20 Negative Covenant: Organizational Documents No amendments to organizational documents Rationale: Maintain lien priority Second rationale: Borrower structure vetted by Lender Borrower Considerations Clean-up issues in conjunction with loan closing Advance notice to and consent of Lender for post-closing changes 20
21 Negative Covenants: Leasing Typically, leases pre-approved or terms pre-approved Underwriting varies based on property use Rationale: Lender makes loan based on assumptions about income Borrower Considerations New leases or modifications/amendments to existing leases Defining parameters pursuant to which Lender s consent will not be unreasonably withheld Assignment of leases to Lender Borrower s performance under leases Tenant estoppel notices Security deposits 21
22 Financial Covenants Pre : Real estate loans soft on financial covenants Post : Proliferation of financial covenants in CRE Typical: Debt Service Coverage Ratio Guarantor Liquidity Borrower Considerations Length of loan vs. financial projections Seasonality issues Testing frequency and periods 22
23 Financial Covenant: Debt Service Coverage Ratio Rationale: Ensure property generates sufficient cash flow to service debt Net Operating Income Gross income or revenues, but excluding any unearned income, proceeds from hazard insurance or condemnation awards, security deposits, and prepaid rent, less (ii) all operating expenses. Exclude loan receipts and payments from calculation Debt Service Principal and interest payments on Loan Include subordinated debt secured by real property 23
24 Financial Covenant: Guarantor Liquidity Rationale: Ensure Guarantor(s) has sufficient liquidity to repay debt Typically, cash and cash equivalents Marketable securities? 24
25 Events of Default Generally, dictates when a Lender can exercise remedies No automatic acceleration, except upon bankruptcy Lender concerns If transaction has guarantors, Events of Default should cover both Borrower and Guarantors Can be heavily negotiated, though standard terms are fairly well-developed 25
26 Events of Default (cont d) Default vs. Event of Default Event of Default Defined set of circumstances Cannot be cured Repeat: CANNOT BE CURED Default Any event, occurrence, condition which, with giving of notice or passage of time or both, would constitute Event of Default Can be cured 26
27 Events of Default (cont d) and is continuing Again, Events of Default cannot be cured What if Borrower insists? The occurrence of any one or more of the following events shall constitute an Event of Default hereunder (which shall be deemed continuing until waived in writing by Lender) Lender, not Borrower, makes this determination 27
28 Events of Default (cont d) Borrower Considerations Lender reluctance to negotiate Curable events of defaults Monetary events of default Limited number of notices/year Notice before certain remedies are exercised Fees Non-monetary events of default Notice and opportunity to cure Limited cure opportunities Threshold limitations Material adverse change Cross-defaults Scope and materiality of the agreements triggering cross-default 28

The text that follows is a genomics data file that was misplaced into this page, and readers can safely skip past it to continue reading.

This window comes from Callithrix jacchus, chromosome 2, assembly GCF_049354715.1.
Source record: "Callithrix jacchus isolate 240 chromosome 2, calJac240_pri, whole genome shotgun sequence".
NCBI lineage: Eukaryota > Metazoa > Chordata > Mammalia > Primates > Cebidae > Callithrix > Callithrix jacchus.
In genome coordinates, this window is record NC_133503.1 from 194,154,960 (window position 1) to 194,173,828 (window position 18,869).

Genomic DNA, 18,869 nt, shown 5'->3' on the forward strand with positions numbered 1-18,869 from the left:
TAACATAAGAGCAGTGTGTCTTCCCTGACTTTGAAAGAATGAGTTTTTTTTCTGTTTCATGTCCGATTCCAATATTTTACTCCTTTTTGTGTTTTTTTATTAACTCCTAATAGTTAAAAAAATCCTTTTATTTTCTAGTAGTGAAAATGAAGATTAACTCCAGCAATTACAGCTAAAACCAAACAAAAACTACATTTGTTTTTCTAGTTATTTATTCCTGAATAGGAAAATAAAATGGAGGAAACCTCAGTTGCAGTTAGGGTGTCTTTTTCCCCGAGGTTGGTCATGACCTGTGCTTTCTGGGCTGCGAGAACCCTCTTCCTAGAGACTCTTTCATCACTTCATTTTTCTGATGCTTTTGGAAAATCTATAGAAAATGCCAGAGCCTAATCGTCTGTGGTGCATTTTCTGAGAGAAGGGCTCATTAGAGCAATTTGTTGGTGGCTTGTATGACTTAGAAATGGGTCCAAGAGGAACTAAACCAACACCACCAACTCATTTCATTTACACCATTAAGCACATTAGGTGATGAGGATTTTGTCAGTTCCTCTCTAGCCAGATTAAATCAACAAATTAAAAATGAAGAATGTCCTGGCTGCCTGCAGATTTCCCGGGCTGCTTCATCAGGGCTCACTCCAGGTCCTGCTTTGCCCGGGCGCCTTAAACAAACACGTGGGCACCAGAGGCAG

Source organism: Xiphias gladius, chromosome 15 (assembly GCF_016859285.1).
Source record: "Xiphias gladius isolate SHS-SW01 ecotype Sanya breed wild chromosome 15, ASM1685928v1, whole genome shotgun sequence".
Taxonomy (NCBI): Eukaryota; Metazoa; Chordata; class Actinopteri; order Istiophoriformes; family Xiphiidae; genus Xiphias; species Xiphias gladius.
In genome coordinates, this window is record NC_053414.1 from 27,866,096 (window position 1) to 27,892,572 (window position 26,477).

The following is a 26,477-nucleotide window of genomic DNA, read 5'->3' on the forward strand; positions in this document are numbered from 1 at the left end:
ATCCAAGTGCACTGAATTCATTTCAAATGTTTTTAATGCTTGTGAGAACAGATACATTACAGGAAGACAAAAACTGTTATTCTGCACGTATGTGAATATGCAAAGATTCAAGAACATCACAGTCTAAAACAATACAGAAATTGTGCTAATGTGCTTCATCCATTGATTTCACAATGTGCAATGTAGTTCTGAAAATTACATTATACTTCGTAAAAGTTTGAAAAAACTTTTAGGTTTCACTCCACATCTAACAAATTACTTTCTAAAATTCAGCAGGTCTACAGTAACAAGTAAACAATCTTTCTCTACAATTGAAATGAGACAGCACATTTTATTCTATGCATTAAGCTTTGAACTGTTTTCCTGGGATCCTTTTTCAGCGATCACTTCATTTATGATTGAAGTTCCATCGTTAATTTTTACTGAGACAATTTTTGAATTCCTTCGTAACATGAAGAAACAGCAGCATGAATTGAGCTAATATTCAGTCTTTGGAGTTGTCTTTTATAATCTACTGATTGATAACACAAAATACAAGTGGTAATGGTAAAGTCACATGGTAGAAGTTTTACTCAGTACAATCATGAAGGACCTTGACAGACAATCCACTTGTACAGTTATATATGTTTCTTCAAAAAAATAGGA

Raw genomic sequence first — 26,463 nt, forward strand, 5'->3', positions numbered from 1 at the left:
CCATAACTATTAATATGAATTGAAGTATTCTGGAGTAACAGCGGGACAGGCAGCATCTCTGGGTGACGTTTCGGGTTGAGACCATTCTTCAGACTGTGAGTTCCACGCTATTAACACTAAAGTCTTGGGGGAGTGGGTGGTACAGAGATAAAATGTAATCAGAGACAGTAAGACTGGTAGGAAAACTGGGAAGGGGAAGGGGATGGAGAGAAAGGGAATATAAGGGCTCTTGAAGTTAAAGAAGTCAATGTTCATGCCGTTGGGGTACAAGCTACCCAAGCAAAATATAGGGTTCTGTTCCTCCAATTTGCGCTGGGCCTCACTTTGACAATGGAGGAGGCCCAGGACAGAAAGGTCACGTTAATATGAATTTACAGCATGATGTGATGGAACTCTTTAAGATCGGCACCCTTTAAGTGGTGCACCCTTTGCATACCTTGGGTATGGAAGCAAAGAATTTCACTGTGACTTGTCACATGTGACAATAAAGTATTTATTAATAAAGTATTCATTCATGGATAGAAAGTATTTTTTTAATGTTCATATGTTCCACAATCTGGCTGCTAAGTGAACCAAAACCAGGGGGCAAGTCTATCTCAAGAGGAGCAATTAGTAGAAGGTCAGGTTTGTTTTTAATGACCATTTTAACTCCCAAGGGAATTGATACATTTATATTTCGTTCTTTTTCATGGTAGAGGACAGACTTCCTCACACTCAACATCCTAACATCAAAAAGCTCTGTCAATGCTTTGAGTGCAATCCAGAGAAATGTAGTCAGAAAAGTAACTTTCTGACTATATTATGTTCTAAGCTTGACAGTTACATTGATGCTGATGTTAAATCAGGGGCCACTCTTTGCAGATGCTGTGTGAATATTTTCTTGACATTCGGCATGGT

29 Events of Default: Cross-Defaults Default under other debt gives rise to Event of Default Another reason to limit additional indebtedness Borrower Considerations Other debt owed to lender Debt owed to third party Triggering events Cure opportunities 29
30 Events of Default: Insolvency Voluntary vs. involuntary bankruptcy Automatic acceleration of debt Borrower Considerations Timing issues for involuntary bankruptcy filing or other remedies exercised against borrower Insolvency of other entities (principal, guarantors, major tenant) Borrower s nuclear option: bankruptcy 30
31 Events of Default: Change of Control Rationale: Lender wants to know its Borrower PATRIOT Act concerns Borrower Considerations Consistency with No transfers covenant Same considerations Transfers among existing equity holders Notice to Lender Change of control triggers Know Your Customer compliance Continued ownership 31
32 Events of Default: Material Adverse Change Pre-2007: Not prevalent in CRE Post-2008: Increasing presence in CRE deals Material Adverse Change means a material adverse change in (a) the condition (financial or otherwise), operations, assets, liabilities, business, or prospects of the Borrower and its Subsidiaries, taken as a whole, or (b) the ability of the Borrower to repay the Obligations or the ability of any Subsidiary to perform their respective obligations under the Loan Documents, or (c) the rights and remedies of the Lender under the Loan Documents, or (d) the legality, validity or enforceability of any Loan Document or (e) the Liens granted the Lender pursuant to the Security Documents. Material Adverse Effect means (a) a material adverse change in, or a material adverse effect upon, the operations, business, properties, condition (financial or otherwise) or prospects of the Borrower, any Material Subsidiary or the Borrower and its Subsidiaries taken as a whole; (b) a material impairment of the ability of any Loan Party to perform its obligations under any Loan Document to which it is a party; or (c) a material adverse effect upon the legality, validity, binding effect or enforceability against any Loan Party of any Loan Document to which it is a party; or (d) a material adverse effect upon (i) the perfection or priority of any Lien granted under any of the Collateral Documents; provided that the Collateral covered by such Lien has a fair market value, individually or in the aggregate, in excess of $1,000,
33 Events of Default: Material Adverse Change Difficulties for Lender in calling MAC event of default Industry standard for pure real estate loans? Define thresholds for the definition of material the scope of this possible Event of Default Borrower s options for MAC 33